The relationship between Valerie Teicher and her alter ego Tei Shi is best illustrated with a simple equation: Valerie Teicher divided by her music equals Tei Shi. “Tei Shi is the music that I make and that is me,” she clarifies. “And that is who I am as a person on a day-to-day basis.” Tei Shi, then, is literally a part of Teicher —even down to the name itself. Derived from a fragment of her last name and fashioned together from a brainstorming session and successive conversation with a friend, “Tei Shi” minimizes the discomforts of such intimate expression as is found in Teicher’s lyrics, allowing her “to take control of different sides” connected to her personality. “A mental health thing,” she concludes dismissively. While it would be easy to file Tei Shi’s sound alongside Say Lou Lou and call it a day, she also joins female artists such as Feist, Björk and Lykki Li, who all strengthened their musical identities with their own genre, persona and name. Each is an inspiration for Tei Shi, admir­ ed—as is the case with all her heroes— for their captivating complexity and unconventional beauty. But Tei Shi is also trying to earn a place next to talents, such as FKA twigs and the equally precocious Banks, by connecting with others through her creations. There’s no other way, she professes, to bring together the range of influential individuals in her life. With her star truly ascending— and that progress set to go stratospheric with the release of her debut album later this year—it would be perfectly natural if Tei Shi was feeling the pressure. Instead, she says, the increasing scrutiny only makes her more motivated and gratified. “I never feel like, ‘Oh my god I have all of this attention on me,’” she says, before adding the caveat: “Although I can see how it presents internal challenges to you as a person to start measuring your value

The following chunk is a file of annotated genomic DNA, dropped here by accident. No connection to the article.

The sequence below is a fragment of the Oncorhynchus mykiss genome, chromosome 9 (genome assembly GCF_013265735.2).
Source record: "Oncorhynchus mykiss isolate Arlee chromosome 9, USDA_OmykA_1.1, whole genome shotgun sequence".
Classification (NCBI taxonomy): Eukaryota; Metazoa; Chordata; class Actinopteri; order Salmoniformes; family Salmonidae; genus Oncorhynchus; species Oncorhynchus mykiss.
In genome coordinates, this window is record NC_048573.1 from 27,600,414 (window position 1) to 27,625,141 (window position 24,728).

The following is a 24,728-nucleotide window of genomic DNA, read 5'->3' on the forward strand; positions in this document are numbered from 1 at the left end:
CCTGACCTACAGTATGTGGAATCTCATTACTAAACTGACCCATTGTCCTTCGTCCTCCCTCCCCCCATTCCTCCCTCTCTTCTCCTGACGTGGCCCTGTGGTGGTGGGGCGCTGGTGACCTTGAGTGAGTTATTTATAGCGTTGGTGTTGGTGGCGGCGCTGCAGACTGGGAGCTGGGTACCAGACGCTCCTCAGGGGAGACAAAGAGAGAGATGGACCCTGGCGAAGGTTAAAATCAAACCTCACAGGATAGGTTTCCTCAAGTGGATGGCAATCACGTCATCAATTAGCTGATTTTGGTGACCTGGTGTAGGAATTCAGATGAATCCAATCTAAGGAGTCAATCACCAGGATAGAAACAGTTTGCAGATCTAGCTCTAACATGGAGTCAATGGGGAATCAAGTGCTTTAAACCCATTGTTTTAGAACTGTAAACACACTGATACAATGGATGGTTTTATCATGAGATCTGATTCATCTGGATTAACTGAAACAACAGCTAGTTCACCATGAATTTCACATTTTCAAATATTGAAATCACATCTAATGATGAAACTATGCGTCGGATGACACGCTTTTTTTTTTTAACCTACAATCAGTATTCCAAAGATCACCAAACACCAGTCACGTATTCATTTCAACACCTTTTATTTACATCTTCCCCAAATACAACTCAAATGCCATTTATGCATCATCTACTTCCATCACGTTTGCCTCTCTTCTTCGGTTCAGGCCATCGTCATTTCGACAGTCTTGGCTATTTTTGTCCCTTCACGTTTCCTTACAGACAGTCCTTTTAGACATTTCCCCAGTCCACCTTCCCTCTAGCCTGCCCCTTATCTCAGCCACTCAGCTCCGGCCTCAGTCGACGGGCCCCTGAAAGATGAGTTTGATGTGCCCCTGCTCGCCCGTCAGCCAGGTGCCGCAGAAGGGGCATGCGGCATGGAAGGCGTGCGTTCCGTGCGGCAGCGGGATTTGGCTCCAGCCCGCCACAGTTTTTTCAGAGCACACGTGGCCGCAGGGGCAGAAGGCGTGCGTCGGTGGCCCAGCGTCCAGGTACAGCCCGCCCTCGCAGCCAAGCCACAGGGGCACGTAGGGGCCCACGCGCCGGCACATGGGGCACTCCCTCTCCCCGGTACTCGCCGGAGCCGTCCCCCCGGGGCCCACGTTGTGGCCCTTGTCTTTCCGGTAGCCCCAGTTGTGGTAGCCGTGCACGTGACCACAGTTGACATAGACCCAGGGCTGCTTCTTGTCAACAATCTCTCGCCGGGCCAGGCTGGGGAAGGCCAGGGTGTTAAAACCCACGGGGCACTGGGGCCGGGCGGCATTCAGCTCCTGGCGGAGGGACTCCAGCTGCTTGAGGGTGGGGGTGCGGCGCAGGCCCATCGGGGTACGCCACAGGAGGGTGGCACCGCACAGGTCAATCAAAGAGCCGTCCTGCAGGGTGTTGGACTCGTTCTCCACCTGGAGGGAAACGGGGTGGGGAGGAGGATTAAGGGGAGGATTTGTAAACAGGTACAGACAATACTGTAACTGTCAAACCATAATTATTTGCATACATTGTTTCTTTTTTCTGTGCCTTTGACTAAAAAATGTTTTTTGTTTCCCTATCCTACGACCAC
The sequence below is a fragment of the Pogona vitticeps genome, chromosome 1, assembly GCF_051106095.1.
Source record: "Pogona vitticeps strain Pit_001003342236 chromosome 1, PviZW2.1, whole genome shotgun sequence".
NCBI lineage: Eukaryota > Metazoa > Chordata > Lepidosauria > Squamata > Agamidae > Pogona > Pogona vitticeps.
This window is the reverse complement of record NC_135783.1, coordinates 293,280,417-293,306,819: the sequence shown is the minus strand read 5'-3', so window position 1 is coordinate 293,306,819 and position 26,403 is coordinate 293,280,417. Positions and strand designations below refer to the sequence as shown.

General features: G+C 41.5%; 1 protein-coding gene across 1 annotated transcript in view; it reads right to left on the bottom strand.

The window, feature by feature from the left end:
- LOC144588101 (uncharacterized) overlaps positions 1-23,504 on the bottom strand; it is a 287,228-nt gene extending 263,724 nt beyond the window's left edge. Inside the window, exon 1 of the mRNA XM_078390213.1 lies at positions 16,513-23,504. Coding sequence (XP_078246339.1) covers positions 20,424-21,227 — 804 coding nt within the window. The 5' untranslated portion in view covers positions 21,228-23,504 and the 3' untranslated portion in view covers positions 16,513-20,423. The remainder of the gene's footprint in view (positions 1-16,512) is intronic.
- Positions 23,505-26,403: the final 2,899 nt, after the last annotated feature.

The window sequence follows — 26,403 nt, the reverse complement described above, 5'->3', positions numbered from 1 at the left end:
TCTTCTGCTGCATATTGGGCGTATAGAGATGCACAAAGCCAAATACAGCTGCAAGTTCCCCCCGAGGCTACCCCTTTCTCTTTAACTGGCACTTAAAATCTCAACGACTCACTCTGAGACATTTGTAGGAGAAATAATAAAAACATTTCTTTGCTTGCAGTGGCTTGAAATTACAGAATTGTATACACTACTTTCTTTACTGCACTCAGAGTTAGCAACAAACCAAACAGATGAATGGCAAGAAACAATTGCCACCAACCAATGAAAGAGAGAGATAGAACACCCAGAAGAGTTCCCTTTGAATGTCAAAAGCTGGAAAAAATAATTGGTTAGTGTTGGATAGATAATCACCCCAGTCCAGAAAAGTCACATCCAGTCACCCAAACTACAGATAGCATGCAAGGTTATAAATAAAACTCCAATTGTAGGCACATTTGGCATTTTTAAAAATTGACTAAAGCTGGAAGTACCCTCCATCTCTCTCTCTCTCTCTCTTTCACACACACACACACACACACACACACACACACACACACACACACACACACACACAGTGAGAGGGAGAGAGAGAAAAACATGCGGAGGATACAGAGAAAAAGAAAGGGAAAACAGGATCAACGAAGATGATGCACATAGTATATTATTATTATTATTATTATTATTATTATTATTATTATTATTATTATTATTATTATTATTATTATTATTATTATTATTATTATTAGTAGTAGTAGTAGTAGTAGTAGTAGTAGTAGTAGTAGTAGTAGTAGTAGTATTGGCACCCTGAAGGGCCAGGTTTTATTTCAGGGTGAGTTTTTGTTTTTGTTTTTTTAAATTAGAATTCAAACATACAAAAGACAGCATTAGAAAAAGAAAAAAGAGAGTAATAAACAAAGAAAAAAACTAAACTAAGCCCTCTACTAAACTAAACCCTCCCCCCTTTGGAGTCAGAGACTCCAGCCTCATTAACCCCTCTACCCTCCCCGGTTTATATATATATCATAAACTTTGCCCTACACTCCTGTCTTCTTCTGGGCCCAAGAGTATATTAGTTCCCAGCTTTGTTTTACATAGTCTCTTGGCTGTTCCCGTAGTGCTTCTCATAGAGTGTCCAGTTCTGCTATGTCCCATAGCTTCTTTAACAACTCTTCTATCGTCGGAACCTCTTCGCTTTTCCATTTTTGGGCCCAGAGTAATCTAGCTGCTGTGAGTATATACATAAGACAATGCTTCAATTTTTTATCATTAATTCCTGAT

through how much people are talking about you.” Ever-increasing interest has not, it seems, shaken her sense of identity. Her self-assuredness perhaps derives from a fascination with the entire experience of her work, not just the minor aspects. The gentle invitations extending from her gauzy sounds enclosed by an almost bedroom intimacy go beyond mere music, acquiring additional visual and sensory qualities. “The thing that will inspire me to write a song is not necessarily the music I listen to,” Tei Shi clarifies, “but more the experience I’m having.” She cites examples like watching a film or attending a new art venue. As a nomadic individual who’s already experienced numerous lifestyles and their engrained peculiarities, experiences influence Tei Shi in indecipherable ways. Take music as an example: though current projects from The Acid or Caribou stirred her interest, the music from her past weighs more on her current projects. From growing up to the soundtrack of her parents’ classic rock and folk music to explorations in indie rock, indie pop, electronic and hip hop, this eclectic mix has all contributed to her sound. “The influences are a lot more involuntary and subconscious,” Tei Shi explains. “I find that when I’m working on my own music, I stop listening to music,” she continues. Her “solitary process” customarily begins isolated in her room, building on a melodic or lyrical starting point, an idea picked from daily writing sessions on her phone or a review of old notes. Her lyrics acquire a lacy complexity throughout the process, with most of the writing occurring during recording session. “It’s all on the go, and that’s how it stays,” Tei Shi explains, where layering vocals and folding in concepts as they develop override an incubation period or need for frequent review. During these